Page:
Calendars and Ecosystem Management: Some Observations
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Indigenous cultures evolve in relation to available natural resources that can be managed to provide livelihoods, both in temporal and spatial scales, leading to the development of anthropogenic biomes (Ellis 2011; Ellis and Ramankutty 2008; Xu et al.2009). While the role of culture in traditional ecosystem management is much studied, researchers generally pay less attention to community calendars that facilitate ecosystem management. In this brief literature review, I argue that indigenous calendrical systems are powerful instruments that direct individual as well as collective actions.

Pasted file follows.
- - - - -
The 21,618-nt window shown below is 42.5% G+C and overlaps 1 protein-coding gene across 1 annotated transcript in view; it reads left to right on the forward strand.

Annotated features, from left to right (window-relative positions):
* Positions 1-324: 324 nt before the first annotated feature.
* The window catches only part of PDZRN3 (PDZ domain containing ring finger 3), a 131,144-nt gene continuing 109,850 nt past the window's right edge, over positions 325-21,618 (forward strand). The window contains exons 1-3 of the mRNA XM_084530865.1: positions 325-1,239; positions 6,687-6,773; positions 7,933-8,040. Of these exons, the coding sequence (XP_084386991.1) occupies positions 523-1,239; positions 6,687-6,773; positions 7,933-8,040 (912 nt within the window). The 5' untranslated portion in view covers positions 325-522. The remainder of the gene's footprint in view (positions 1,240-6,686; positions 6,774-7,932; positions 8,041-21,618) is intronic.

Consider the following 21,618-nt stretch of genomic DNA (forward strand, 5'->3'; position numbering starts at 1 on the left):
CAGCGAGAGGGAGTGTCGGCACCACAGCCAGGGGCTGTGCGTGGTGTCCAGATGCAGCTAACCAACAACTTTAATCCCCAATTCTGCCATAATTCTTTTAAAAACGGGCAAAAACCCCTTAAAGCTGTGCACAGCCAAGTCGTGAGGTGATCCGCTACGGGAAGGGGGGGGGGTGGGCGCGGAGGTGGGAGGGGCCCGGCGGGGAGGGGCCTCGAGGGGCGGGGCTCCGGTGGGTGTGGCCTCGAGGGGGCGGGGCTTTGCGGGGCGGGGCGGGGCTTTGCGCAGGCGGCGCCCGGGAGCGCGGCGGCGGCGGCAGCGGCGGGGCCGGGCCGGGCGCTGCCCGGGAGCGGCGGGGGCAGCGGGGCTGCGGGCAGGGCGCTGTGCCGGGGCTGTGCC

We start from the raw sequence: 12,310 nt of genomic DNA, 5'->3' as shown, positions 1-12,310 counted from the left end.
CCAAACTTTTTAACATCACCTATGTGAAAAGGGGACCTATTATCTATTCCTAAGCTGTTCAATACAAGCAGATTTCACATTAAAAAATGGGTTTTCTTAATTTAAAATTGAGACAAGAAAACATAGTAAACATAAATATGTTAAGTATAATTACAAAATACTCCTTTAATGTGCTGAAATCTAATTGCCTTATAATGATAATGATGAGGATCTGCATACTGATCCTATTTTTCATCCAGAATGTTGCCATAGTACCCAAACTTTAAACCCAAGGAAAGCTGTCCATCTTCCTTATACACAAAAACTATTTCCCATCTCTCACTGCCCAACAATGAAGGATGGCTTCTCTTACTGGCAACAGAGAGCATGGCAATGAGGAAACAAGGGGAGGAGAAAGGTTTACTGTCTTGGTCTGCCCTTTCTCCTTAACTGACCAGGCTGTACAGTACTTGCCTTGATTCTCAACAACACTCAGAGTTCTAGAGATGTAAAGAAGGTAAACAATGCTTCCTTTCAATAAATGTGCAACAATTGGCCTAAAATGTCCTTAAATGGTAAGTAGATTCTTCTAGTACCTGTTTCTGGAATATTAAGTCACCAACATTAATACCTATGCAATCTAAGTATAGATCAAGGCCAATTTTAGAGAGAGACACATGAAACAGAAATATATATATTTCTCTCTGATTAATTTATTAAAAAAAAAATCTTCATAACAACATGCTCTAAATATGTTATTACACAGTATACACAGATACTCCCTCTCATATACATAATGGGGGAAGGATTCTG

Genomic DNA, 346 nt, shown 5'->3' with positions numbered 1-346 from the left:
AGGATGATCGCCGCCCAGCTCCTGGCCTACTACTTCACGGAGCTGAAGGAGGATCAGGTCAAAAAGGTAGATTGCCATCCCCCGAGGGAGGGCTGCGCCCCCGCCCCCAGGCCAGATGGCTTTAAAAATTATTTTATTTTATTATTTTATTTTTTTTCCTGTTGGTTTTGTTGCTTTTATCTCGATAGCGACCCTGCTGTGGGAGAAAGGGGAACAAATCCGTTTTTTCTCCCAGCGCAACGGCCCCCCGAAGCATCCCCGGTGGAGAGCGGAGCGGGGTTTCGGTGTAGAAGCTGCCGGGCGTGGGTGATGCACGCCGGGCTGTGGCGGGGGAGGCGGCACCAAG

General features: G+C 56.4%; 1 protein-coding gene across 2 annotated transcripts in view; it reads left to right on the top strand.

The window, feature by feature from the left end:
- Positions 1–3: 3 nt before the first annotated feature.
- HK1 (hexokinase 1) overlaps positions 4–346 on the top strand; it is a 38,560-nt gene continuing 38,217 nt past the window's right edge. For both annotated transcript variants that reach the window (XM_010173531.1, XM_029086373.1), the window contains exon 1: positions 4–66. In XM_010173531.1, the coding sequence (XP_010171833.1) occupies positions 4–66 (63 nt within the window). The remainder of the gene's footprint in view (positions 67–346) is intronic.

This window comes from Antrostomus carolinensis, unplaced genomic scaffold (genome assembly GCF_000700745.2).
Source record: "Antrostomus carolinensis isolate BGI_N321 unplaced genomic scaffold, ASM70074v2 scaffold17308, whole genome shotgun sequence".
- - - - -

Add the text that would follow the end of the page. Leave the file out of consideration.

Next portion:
KeywordsCollective Action Ecosystem Management Traditional Ecological Knowledge Lunar Calendar Intermediary Determinant
I thank the two anonymous reviewers for their critical comments on the manuscript and Ms. Rohini Ramakrishnan for her proof reading. I also thank Dr. Aaron Goh and the administrative staff at CSRI, Curtin University for all the help received. This research received no specific grant from any funding agency in the public, commercial, or not-for-profit sectors.
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